artifacts present. These include, but are not limited to, axes, iron stoves, soldering wire, iron
skillets, and handcrafted wooden implements used in the moonshining process (Figure 20). The
latter include what we have determined to be a “mash stick,” used for stirring the mash so it did
not burn to the bottom of the still, and a “cinder stick” used to spread the hot ashes in the firebox
to keep a constant temperature (Blevins 1998:20).
Figure 20. Moonshine implements “in-situ” and close up, found at Big South Fork NRRA.
Despite the disturbances that moonshiners often create at their still sites, prehistoric
artifacts were rarely encountered at moonshine still sites. The infrequent occurrence of
prehistoric artifacts at historic moonshine still locations suggests that site selection criteria for
these two cultural uses of rockshelters differ significantly. However, it is strikingly apparent that
site selection criteria for moonshine stills are consistent throughout the research area. A cursory
map analysis indicates that moonshining sites at the Big South Fork NRRA are constrained by
geographical, topographical, and environmental factors. These factors include: first, a proximity
to the market, in this case coal mining towns and logging camps; second, a covert location with a
steady supply of water such as a seep, spring, or creek; and third, a rock overhang that provided
protection from the elements and discouraged easy detection by the authorities.
A majority of the moonshine sites documented at the Big South Fork NRRA are found at
the heads of hollows where small drainages have eroded small, inconspicuous rock overhangs
with relatively easy access to water. The terrain in these hollows is typically rough, providing
the moonshiner with a location that was relatively safe from discovery by law enforcement
officials. These areas are thick with undergrowth, and the forest canopy helped diffuse the
smoke emanating from the still. Site access was typically gained by traveling along logging and
timbering roads down below the sandstone cap-rock. However, a moonshiner was always
careful to never create an easy path to the still.
After visiting over 150 moonshine sites in the Big South Fork NRRA, we have found that
these sites consistently exhibit similar levels of technological complexity as Pace and Gardner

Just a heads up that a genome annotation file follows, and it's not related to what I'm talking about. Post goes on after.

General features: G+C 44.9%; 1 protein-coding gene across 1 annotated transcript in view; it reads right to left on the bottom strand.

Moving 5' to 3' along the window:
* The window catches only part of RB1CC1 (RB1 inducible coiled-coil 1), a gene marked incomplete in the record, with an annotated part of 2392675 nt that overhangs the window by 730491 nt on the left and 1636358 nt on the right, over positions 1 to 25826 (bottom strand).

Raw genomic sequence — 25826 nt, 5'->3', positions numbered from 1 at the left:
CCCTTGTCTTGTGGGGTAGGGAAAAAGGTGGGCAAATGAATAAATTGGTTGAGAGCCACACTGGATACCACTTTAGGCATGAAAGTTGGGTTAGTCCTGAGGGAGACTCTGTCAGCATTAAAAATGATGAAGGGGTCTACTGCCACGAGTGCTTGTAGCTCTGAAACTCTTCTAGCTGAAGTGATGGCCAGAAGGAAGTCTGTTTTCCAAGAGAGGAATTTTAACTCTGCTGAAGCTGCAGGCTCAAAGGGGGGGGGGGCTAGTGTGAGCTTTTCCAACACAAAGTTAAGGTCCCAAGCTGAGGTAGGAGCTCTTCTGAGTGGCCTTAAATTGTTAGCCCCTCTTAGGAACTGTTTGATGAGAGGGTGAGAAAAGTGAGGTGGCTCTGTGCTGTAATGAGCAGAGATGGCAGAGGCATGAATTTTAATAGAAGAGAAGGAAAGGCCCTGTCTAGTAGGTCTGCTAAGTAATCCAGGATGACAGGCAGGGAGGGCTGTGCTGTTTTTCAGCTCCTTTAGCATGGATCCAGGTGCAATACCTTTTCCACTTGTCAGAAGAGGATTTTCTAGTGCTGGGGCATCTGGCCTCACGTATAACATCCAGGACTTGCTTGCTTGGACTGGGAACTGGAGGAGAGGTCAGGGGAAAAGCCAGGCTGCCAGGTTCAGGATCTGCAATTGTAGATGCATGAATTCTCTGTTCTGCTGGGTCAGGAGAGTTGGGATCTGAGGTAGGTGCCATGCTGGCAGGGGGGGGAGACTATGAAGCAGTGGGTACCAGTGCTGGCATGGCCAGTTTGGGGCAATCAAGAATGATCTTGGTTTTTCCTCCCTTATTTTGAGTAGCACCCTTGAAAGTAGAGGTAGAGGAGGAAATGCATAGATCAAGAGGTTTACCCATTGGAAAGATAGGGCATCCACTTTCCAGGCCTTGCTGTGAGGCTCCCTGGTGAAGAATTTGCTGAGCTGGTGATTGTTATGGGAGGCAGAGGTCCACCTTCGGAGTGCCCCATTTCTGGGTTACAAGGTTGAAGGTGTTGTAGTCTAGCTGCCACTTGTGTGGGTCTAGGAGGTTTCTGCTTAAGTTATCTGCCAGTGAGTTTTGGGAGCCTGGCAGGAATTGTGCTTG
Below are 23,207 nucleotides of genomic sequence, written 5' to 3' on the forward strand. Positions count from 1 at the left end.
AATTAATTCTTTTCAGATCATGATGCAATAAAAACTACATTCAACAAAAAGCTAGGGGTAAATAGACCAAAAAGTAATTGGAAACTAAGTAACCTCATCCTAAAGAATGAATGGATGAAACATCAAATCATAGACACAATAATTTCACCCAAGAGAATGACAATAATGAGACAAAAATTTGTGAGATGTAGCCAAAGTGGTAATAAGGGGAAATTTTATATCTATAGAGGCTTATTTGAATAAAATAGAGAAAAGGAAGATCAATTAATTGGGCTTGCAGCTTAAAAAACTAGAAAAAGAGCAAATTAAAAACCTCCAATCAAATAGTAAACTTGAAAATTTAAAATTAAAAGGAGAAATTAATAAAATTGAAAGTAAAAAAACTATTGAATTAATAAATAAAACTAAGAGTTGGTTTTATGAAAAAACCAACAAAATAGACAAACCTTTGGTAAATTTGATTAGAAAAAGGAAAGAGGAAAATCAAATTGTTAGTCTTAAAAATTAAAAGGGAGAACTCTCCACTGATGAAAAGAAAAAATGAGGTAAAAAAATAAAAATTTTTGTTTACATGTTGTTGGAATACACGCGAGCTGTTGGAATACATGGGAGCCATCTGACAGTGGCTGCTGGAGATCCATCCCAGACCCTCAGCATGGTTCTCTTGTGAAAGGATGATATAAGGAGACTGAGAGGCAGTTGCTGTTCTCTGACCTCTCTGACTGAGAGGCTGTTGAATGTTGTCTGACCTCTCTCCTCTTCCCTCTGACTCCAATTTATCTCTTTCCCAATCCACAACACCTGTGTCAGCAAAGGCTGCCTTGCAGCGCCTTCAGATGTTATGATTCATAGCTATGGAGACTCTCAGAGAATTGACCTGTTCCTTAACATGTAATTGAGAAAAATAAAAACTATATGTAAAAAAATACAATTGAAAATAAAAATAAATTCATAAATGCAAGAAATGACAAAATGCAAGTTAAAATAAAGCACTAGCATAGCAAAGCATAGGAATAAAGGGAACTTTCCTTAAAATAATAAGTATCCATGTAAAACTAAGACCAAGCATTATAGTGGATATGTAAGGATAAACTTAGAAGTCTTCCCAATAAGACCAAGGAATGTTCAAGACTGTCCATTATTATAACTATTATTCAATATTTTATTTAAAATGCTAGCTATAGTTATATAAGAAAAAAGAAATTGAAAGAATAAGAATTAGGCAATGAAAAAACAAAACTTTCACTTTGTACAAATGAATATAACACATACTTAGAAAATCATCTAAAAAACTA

noted (1985:15). The majority of fireboxes identified are similar in construction. As we have
seen, these fireboxes are typically built in a semi-circular or U-shaped pattern, with metal bars to
support the still boiler. According to Wiggington (1972:323) the firebox construction techniques
typically observed in the CAP project area are called “return” or “blockade” stills. In most of the
moonshining regions of the southeastern United States, fireboxes of this type typically represent
older and more primitive moonshining techniques. However, as Pace and Gardner (1985:15)
found, it is apparent that traditional construction techniques such as these are likely the result of
moonshiners that were content with time-established techniques and limited production.
We believe that these still sites were utilized during the early to middle 20th century. A
date range for these sites, estimated from oral histories and diagnostic artifacts, indicates that a
majority of the stills were in use from 1930 to 1960 (Boyatt 1991, Davis 1984:35, Miller
1991:21, Pace and Gardner 1985:15). However, a much tighter timeline for moonshining in the
area could be established by tree-ring dating wooden implements present at still sites. Other
methods of establishing time of site use would require calculating a mean age of glass and
ceramic artifacts discovered at the sites. Interestingly, a few moonshine sites even have exact
dates of use, as indicated by tree carvings that detail the initials and dates of use!
Pace and Gardner (1985:21) found that still sites could be associated with specific
historic period settlement types, specifically, the upland farmstead. However, the authors of this